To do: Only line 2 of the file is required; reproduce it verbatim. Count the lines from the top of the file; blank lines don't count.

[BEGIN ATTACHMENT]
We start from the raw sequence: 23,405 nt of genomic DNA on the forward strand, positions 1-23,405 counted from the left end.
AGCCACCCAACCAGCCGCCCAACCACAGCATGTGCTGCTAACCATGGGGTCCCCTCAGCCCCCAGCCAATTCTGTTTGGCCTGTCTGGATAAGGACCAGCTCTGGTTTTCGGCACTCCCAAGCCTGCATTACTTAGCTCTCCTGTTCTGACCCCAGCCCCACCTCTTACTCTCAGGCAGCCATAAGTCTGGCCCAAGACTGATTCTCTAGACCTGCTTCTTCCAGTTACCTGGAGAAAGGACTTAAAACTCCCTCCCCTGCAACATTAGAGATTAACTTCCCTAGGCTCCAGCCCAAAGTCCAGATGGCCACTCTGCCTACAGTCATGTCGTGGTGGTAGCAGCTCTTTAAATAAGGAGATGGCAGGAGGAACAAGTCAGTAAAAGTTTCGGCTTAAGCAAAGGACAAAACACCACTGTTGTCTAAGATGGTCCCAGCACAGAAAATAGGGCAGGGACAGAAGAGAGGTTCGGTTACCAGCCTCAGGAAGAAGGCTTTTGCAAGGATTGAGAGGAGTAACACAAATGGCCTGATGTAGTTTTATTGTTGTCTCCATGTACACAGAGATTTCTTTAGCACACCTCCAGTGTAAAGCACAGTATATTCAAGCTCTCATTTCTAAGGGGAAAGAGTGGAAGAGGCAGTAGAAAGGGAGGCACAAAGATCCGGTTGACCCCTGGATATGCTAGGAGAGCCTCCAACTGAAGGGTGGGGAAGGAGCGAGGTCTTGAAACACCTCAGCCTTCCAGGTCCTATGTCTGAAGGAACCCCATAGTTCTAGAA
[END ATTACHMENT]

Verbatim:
AGCCACCCAACCAGCCGCCCAACCACAGCATGTGCTGCTAACCATGGGGTCCCCTCAGCCCCCAGCCAATTCTGTTTGGCCTGTCTGGATAAGGACCAGCTCTGGTTTTCGGCACTCCCAAGCCTGCATTACTTAGCTCTCCTGTTCTGACCCCAGCCCCACCTCTTACTCTCAGGCAGCCATAAGTCTGGCCCAAGACTGATTCTCTAGACCTGCTTCTTCCAGTTACCTGGAGAAAGGACTTAAAACTCCCTCCCCTGCAACATTAGAGATTAACTTCCCTAGGCTCCAGCCCAAAGTCCAGATGGCCACTCTGCCTACAGTCATGTCGTGGTGGTAGCAGCTCTTTAAATAAGGAGATGGCAGGAGGAACAAGTCAGTAAAAGTTTCGGCTTAAGCAAAGGACAAAACACCACTGTTGTCTAAGATGGTCCCAGCACAGAAAATAGGGCAGGGACAGAAGAGAGGTTCGGTTACCAGCCTCAGGAAGAAGGCTTTTGCAAGGATTGAGAGGAGTAACACAAATGGCCTGATGTAGTTTTATTGTTGTCTCCATGTACACAGAGATTTCTTTAGCACACCTCCAGTGTAAAGCACAGTATATTCAAGCTCTCATTTCTAAGGGGAAAGAGTGGAAGAGGCAGTAGAAAGGGAGGCACAAAGATCCGGTTGACCCCTGGATATGCTAGGAGAGCCTCCAACTGAAGGGTGGGGAAGGAGCGAGGTCTTGAAACACCTCAGCCTTCCAGGTCCTATGTCTGAAGGAACCCCATAGTTCTAGAA